I had access to HBO Max last weekend. I tried watching a couple of recent films – Last Night In Soho and Shiva Baby- but could not get my mind into them. I did get to a couple of other films that have been on my watch list for a long time, though. THE PIANO TEACHER (2001, dir. Michael Haneke) – Having read part of the novel years ago, I knew what I was getting into with The Piano Teacher. This is not entertainment. I cannot think of a better actress than Isabelle Huppert to interpret Erika, the title character. Though Huppert is not afraid to delve into the darker side of Erika, at the heart of the performance is a sense of being smothered by her life. The voyeurism and the masochism do shock, but the harm she does to herself is even more disturbing. WORKING GIRLS (1986, dir. Lizzie Borden) – A day in the routine of a brothel in 1980s Manhattan. Although the film necessarily shows the sexual activity involved with the work, the focus is on the relationships between the “working girls” and the never-ending parade of men who come for their services. The titillation factor is minimal. Though uncomfortable at certain moments, there is an honesty to the story that is more reminiscent of a European film than an American film. SHANKS (1974, dir. William Castle) – Mime horror? French mime Marcel Marceau teamed up with Castle to create this oddity. Marceau portrays Malcolm Shanks, a mute marionette maker who stumbles upon the technology to physically manipulate the dead like a marionette puppet. Things get weird quickly and become stranger as the film goes on. Somehow a motorcycle gang gets thrown into the plot. The weirdness does not quite overcome the incoherence of the film for me to enjoy it.I also watched the double feature on TCM Underground this week, films from 1961 that share a theme of suburban discontent. The first one was DOOR-TO-DOOR MANIAC, which has the apt alternative title Five Minutes To Live. It stars singer Johnny Cash as a ruthless criminal who takes the wife of a bank manager hostage. Cash’s energetic and quirky performance makes the film worth a watch. LOOK IN ANY WINDOW is a sultry and entertaining melodrama about the façade of family life in a suburban neighborhood. No one is really happy in the film, especially a teenage peeping tom.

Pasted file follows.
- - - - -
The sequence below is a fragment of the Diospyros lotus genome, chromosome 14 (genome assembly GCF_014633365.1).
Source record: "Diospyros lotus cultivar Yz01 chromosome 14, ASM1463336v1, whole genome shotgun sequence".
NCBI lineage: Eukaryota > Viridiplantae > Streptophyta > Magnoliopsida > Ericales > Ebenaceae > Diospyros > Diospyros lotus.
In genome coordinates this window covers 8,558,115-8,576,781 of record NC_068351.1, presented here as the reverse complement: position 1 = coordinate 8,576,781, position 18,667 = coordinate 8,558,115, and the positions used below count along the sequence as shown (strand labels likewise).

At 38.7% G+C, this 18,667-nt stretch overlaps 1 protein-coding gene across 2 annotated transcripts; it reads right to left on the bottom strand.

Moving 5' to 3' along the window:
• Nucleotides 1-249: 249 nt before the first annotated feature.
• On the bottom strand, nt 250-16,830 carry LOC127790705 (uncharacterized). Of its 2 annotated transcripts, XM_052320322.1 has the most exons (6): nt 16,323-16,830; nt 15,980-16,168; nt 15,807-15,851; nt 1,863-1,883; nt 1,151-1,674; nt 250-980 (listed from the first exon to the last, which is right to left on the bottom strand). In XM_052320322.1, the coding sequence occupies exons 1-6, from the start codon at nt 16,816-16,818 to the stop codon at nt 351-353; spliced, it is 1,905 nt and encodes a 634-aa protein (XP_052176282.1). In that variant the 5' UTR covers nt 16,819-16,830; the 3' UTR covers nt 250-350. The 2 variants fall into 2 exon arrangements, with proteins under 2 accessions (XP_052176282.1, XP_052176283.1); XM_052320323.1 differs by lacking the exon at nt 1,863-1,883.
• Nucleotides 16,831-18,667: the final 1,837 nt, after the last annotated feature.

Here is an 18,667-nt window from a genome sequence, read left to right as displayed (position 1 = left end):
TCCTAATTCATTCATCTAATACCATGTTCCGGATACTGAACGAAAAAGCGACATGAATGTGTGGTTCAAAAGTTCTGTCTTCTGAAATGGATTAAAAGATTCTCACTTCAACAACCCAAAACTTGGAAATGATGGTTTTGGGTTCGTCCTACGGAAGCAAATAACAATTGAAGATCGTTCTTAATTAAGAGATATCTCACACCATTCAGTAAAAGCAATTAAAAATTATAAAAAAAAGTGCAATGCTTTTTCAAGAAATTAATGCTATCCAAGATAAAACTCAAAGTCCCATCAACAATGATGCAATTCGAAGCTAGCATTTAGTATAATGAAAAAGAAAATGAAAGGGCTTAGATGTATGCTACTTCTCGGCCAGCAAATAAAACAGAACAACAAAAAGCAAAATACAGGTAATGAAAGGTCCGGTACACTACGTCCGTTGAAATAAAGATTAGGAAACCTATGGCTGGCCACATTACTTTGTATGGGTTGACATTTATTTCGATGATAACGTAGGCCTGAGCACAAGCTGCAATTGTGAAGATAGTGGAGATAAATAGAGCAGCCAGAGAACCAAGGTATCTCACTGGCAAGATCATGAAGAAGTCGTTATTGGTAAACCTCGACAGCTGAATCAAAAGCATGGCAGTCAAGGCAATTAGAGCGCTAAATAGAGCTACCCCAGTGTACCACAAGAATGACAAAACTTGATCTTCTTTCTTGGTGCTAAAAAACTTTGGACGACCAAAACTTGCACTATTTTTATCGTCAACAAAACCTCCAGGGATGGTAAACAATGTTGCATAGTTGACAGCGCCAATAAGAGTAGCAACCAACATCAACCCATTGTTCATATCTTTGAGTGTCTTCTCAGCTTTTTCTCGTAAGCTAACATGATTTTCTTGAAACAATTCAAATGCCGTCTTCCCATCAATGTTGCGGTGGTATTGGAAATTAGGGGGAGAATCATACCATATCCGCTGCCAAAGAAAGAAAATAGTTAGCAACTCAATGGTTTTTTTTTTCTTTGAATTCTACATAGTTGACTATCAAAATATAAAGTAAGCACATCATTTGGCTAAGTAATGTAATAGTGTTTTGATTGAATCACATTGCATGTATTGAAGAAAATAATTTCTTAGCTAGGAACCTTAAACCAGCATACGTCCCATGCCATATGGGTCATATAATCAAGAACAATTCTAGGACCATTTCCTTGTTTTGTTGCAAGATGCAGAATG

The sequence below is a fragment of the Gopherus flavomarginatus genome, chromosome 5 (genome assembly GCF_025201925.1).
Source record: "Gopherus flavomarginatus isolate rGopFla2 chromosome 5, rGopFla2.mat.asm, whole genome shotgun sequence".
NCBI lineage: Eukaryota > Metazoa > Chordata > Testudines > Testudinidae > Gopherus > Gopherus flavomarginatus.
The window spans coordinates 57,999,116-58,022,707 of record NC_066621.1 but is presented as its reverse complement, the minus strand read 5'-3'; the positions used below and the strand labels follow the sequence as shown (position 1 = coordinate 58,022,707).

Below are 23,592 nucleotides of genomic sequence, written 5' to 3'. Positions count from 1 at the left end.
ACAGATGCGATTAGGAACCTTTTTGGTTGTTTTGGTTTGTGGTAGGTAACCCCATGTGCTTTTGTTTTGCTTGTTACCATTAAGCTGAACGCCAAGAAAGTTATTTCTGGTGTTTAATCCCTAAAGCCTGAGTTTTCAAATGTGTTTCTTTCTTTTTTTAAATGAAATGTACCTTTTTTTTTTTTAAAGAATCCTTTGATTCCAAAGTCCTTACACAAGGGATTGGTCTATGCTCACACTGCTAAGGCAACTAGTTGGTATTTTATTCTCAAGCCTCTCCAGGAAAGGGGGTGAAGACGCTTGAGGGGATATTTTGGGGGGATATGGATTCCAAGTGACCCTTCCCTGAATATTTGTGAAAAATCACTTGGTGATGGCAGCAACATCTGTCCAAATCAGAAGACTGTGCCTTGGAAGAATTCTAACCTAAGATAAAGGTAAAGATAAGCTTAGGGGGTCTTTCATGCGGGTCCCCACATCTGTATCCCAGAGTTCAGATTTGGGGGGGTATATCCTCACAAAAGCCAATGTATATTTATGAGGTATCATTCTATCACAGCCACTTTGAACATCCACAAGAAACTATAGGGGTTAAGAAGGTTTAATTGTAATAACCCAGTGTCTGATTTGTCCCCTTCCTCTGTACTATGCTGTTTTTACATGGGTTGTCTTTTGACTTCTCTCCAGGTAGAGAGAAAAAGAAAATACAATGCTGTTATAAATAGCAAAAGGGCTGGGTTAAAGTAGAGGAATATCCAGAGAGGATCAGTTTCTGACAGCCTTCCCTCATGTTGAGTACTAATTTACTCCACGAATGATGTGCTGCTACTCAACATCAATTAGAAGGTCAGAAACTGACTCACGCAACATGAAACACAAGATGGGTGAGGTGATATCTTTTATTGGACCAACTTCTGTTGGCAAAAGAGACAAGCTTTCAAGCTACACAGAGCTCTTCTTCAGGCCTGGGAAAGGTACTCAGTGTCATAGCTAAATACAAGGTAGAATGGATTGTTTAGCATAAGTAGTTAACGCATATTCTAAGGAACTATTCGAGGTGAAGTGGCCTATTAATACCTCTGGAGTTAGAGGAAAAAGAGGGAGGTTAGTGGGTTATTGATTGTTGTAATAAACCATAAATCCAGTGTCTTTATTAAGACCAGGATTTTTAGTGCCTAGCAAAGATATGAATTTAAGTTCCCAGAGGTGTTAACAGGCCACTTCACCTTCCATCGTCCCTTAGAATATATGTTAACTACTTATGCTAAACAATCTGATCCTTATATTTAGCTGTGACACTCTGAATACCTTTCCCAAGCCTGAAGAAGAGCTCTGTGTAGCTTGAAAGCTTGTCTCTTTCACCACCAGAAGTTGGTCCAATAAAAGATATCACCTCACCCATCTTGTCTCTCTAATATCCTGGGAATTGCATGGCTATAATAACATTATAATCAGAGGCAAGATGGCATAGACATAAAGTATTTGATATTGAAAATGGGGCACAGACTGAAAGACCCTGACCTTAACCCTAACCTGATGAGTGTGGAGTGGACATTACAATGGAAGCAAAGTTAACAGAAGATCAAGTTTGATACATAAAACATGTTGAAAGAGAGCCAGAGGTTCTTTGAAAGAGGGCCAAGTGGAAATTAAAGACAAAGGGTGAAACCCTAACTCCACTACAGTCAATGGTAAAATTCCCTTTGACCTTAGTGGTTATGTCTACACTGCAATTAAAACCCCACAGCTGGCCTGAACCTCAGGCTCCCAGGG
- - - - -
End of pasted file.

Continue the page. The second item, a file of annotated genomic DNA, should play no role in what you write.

Good day to everyone. Some things I've watched lately:Took my son to see Jaws (1975, dir. some kid called Spielberg). It's a perfect movie and it was great to see it in IMAX.I also saw Three Thousand Years of Longing (2022, dir. George Miller) before it disappeared from theatres. I quite liked it, especially the visual creativity in certain parts. There were sections near the end that felt tonaly off, but I quite liked the resolution at the end. Sidenote: There were sections where the 2 characters were talking quietly, and unfortunately The Minions Movie in the next room was really loud ruining the vibe of our screening. Luckily, this was only an issue during the first ~45 minutes.I remember being underwhelmed by the ~2010 version of Clash of the Titans, but I watched Clash of the Titans (1981, dir. Desmond David) and it was great. I have a feeling I've seen it before, or perhaps had a novelization of the film? It was amazing how much stop motion effects were in this; they were abundant and very well done. I think the owl was my favourite character, although I'm still not sure if he was supposed to be a magical owl or a robotic one.I rewatched Short Circuit (1986, John Badham) and it's as hilarious as I remembered. The kids loved it too. The only drawback is an unfortunate bit of "brown face".Finally, I had a double header of movies set in Tasmania. The Hunter (2011, dir. Daniel Nettheim) starring Willem Dafoe as a contract killer who is sent there to hunt a rare animal. The scenery is breathtaking, and it's quite a slight movie, with Dafoe doing a lot of heavily lifting with his face acting alone. It's very sad in parts, but quite joyful in others. I think this is one of the best movies I've seen this year.The other Tasmania movie was the period movie The Nightingale (2018, dir. Jennifer Kent) which was about an escaped convict making her way through the wilderness to seek revenge for her murdered family. Set in 1825, she befriends an aboriginal man who has also suffered loss at the hands of the British. It was a very moving story, but hard to watch. The time period wasn't a good one for women or POC, and while I'm glad it didn't shy away from their horrible treatment, it did make this movie very hard to watch at times, particularly the sexual violence.